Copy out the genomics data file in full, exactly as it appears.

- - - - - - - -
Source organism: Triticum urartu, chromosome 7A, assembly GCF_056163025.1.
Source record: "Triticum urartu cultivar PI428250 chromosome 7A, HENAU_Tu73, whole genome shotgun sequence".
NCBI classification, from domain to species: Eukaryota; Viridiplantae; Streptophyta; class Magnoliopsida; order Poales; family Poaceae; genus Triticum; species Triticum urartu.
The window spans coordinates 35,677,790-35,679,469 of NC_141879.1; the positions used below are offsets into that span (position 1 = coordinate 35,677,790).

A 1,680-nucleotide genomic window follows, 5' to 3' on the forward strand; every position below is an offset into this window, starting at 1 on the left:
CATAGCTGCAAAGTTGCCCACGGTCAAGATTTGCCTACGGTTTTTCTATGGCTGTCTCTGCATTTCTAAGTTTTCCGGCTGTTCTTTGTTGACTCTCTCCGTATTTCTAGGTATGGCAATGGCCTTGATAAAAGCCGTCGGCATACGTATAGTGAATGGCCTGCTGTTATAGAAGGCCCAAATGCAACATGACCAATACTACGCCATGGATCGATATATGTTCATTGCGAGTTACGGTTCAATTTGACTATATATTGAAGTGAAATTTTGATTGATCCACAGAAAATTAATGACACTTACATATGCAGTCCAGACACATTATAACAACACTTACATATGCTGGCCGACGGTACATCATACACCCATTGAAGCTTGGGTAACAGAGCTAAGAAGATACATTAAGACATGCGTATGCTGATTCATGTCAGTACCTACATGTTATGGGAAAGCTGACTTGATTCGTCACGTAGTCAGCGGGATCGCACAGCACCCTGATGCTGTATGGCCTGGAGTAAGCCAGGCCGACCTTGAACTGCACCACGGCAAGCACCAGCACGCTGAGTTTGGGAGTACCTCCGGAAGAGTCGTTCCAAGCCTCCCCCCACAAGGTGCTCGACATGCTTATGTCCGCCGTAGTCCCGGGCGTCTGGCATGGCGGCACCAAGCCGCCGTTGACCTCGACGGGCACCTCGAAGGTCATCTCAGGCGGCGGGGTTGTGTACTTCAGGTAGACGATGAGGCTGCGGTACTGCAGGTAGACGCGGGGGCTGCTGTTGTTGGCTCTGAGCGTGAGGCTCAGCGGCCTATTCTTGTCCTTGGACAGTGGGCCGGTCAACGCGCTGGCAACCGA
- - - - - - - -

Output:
Source organism: Triticum urartu, chromosome 7A, assembly GCF_056163025.1.
Source record: "Triticum urartu cultivar PI428250 chromosome 7A, HENAU_Tu73, whole genome shotgun sequence".
NCBI classification, from domain to species: Eukaryota; Viridiplantae; Streptophyta; class Magnoliopsida; order Poales; family Poaceae; genus Triticum; species Triticum urartu.
The window spans coordinates 35,677,790-35,679,469 of NC_141879.1; the positions used below are offsets into that span (position 1 = coordinate 35,677,790).

A 1,680-nucleotide genomic window follows, 5' to 3' on the forward strand; every position below is an offset into this window, starting at 1 on the left:
CATAGCTGCAAAGTTGCCCACGGTCAAGATTTGCCTACGGTTTTTCTATGGCTGTCTCTGCATTTCTAAGTTTTCCGGCTGTTCTTTGTTGACTCTCTCCGTATTTCTAGGTATGGCAATGGCCTTGATAAAAGCCGTCGGCATACGTATAGTGAATGGCCTGCTGTTATAGAAGGCCCAAATGCAACATGACCAATACTACGCCATGGATCGATATATGTTCATTGCGAGTTACGGTTCAATTTGACTATATATTGAAGTGAAATTTTGATTGATCCACAGAAAATTAATGACACTTACATATGCAGTCCAGACACATTATAACAACACTTACATATGCTGGCCGACGGTACATCATACACCCATTGAAGCTTGGGTAACAGAGCTAAGAAGATACATTAAGACATGCGTATGCTGATTCATGTCAGTACCTACATGTTATGGGAAAGCTGACTTGATTCGTCACGTAGTCAGCGGGATCGCACAGCACCCTGATGCTGTATGGCCTGGAGTAAGCCAGGCCGACCTTGAACTGCACCACGGCAAGCACCAGCACGCTGAGTTTGGGAGTACCTCCGGAAGAGTCGTTCCAAGCCTCCCCCCACAAGGTGCTCGACATGCTTATGTCCGCCGTAGTCCCGGGCGTCTGGCATGGCGGCACCAAGCCGCCGTTGACCTCGACGGGCACCTCGAAGGTCATCTCAGGCGGCGGGGTTGTGTACTTCAGGTAGACGATGAGGCTGCGGTACTGCAGGTAGACGCGGGGGCTGCTGTTGTTGGCTCTGAGCGTGAGGCTCAGCGGCCTATTCTTGTCCTTGGACAGTGGGCCGGTCAACGCGCTGGCAACCGA